Any time is a good time for a “book walk,” but chilly temperatures make winter a great time for this indoor pre-reading activity. A book or picture walk takes place before you begin reading and is a chance for your child to look through the book and learn about its different parts: front cover, back cover, spine, title page, author and/or illustrator. Don’t forget to let kids hold and turn the pages of the book sometimes.
If the book is nonfiction, you can discuss items like indexes, tables of contents, glossaries and charts. This is also an opportunity to engage in a predictions conversation. What do you think the story is about? Can you tell what the main plot of the story will be? Who are the main characters of the story? Is there a certain emotion conveyed by the illustrations? The first time you try this, it might be helpful to model the activity by thinking aloud as you look through the pages, asking simple questions and answering some of them: Continue reading
From decoding signs to understanding menus, reading is an important everyday task. This is why it is essential to expose children to reading at a very early age. The mission of Reading Is Fundamental (RIF) is “to motivate young children to read by working with them, their parents and community members to make reading a fun and beneficial part of everyday life.”
Leading to Reading is a portion of the RIF website dedicated to children ages 0-5 and their parents. Your child can join cuddly characters Rita and Riffy to discover an online playground where there are matching games, lullabies and fingerplays for babies and toddlers. For preschoolers there is a doodle page where kiddos can draw and color online or print out coloring pages to decorate and hang on the fridge. In the website’s reading section, your child can follow along with Eric Carle while he reads “Brown Bear, Brown Bear, What Do You See?” Exposing your child to literacy in different formats will keep learning interesting and fun.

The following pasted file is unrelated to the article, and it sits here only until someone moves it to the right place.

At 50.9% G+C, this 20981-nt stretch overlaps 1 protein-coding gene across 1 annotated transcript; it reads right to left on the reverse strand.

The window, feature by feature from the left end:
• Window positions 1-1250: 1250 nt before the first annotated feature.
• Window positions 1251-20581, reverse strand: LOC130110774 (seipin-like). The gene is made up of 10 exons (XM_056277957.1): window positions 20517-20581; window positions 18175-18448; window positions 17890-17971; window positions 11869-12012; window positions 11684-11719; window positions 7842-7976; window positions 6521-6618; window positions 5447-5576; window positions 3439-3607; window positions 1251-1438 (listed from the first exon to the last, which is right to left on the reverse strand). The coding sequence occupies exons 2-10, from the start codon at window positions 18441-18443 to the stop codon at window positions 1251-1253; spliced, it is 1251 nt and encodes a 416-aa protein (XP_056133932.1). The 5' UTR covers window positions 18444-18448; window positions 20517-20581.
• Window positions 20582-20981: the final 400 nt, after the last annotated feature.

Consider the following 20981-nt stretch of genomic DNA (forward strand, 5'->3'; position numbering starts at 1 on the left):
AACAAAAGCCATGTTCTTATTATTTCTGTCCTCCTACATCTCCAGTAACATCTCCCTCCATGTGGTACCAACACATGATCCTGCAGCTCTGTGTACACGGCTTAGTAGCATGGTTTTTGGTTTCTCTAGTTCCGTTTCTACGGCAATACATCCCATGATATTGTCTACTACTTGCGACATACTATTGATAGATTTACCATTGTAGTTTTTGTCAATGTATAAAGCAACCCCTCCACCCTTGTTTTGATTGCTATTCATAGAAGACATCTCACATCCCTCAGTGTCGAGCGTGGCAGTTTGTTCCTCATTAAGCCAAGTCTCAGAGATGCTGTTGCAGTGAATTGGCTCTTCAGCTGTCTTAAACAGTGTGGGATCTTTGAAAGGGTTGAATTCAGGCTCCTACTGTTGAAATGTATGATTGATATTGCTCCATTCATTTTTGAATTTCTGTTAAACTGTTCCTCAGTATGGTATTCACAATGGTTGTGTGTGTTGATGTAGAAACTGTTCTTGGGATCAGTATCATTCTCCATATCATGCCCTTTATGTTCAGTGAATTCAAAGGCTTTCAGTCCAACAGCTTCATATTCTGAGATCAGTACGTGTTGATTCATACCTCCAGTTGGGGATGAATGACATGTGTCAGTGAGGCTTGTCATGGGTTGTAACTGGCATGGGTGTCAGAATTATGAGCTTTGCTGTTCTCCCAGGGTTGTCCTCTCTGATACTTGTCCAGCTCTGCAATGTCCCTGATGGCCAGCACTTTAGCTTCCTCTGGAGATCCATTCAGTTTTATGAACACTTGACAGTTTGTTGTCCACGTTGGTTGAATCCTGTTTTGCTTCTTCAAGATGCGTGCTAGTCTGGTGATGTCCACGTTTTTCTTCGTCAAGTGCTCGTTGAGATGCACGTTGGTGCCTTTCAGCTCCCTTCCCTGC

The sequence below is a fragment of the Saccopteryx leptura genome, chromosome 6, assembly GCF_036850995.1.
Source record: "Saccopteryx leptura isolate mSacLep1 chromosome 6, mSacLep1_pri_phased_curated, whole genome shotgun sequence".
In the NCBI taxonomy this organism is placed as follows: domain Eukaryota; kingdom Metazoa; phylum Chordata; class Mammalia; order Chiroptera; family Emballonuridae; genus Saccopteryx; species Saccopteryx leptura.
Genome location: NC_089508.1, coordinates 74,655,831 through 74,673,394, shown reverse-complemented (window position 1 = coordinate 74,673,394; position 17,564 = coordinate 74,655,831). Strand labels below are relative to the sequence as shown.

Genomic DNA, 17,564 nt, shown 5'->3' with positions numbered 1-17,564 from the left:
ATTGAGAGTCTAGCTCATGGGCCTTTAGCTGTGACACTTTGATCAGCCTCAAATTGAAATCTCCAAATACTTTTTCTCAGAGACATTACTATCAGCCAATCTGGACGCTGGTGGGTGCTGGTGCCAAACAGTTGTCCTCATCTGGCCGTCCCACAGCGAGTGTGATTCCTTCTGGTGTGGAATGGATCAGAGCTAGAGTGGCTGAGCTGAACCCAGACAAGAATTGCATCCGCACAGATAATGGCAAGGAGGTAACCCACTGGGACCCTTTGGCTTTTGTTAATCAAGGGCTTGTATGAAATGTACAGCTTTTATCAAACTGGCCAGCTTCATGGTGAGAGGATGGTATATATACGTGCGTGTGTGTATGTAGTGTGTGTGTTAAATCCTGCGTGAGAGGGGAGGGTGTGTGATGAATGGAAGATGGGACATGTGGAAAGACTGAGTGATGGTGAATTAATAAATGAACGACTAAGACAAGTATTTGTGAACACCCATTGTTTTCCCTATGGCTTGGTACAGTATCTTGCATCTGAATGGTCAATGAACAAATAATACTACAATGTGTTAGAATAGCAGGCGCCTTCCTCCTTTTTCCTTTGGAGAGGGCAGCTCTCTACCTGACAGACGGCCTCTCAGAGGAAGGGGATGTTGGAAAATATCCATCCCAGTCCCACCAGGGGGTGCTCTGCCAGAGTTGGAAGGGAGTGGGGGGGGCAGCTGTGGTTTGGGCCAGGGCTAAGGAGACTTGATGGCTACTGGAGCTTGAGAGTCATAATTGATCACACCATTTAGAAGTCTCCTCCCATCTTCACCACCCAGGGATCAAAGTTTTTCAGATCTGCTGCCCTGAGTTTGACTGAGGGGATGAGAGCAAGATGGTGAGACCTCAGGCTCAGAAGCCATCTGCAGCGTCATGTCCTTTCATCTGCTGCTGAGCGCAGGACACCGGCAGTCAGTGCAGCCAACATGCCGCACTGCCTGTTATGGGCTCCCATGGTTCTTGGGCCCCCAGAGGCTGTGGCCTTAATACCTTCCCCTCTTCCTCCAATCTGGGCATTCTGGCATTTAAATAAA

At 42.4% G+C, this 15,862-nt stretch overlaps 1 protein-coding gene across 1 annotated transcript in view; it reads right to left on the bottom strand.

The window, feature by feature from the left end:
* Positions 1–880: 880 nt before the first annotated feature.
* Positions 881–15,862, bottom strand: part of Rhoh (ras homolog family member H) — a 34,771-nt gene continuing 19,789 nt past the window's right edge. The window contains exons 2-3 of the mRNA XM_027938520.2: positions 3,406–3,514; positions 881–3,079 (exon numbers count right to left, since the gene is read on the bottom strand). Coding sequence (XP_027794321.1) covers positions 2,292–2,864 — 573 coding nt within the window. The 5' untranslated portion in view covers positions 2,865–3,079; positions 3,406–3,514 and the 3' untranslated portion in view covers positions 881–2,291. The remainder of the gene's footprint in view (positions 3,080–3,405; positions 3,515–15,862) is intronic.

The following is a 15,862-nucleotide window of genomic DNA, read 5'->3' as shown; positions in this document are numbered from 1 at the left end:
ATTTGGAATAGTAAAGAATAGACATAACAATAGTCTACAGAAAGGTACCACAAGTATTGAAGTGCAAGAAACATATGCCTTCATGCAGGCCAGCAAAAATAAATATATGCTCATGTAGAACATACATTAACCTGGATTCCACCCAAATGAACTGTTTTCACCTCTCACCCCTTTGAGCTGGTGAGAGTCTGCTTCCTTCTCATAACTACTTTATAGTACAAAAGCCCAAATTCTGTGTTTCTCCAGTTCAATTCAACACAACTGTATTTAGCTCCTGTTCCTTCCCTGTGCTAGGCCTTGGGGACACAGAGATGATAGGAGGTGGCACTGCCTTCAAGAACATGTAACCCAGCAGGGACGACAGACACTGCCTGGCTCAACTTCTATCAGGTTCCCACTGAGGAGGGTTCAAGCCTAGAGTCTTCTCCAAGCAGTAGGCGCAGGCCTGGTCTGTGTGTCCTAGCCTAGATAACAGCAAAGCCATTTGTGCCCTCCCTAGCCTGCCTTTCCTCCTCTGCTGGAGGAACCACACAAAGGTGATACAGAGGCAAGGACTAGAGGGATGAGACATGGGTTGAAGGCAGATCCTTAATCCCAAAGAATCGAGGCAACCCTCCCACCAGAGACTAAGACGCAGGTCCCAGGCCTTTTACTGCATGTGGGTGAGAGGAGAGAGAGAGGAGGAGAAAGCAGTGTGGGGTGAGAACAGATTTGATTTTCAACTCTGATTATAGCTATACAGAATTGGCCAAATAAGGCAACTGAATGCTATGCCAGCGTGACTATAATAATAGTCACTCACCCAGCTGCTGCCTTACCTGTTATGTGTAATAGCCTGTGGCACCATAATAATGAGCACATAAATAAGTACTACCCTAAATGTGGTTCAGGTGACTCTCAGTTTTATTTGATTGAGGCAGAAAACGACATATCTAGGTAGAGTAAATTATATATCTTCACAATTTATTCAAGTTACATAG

It is amazing what twenty minutes of reading a day can do to jump-start a child’s ability to learn to read. In an effort to promote reading early with children, Scholastic has started a Reading Bill of Rights. Yes, that’s right, the Reading Bill of Rights. It’s a great concept: every child has the right to be able to read, write and understand the written word.
What can you do to ensure that children “Read Every Day–Lead a Better Life?” Take a look at Scholastic’s checklists for parents, caregivers and others. (We like that the parents’ list includes signing up your child for a library card!)
Make the pledge to read every day. After all, it is your right.
Nonfiction books work in a different way than stories. You don’t need to read a cookbook or repair manual from front to back; you can use the index to find the information you want. Explore a title like “Big Babies, Little Babies: Discover the Enchanting World of Newborn Animals” by Lorrie Mack Share to introduce and practice using a table of contents or index.
When sharing nonfiction with your child, revisit the book several times, focusing on a different tool within the book each time. One day, use the index to find a topic. Another time, use the glossary to define new vocabulary.
When I heard some friends were going to be at the same convention as Mo Willems, I begged and pleaded á la the Pigeon for them to bring me back a picture of my favorite children’s author. (Now imagine a flock of librarians from across the state lying in wait with their cameras at the ready.) The funny thing was no one thought it was a bizarre request as they love him almost as much as I do.
And yes, much to my delight, Mo (left) did pose for a special picture just for me with his agent Sheldon Fogelman (right).
So why do I love Mo so much? Not since Dr. Seuss wrote “The Cat in the Hat” and “Green Eggs and Ham” has an author had such a positive influence in children’s literature for prereaders and beginning readers. Continue reading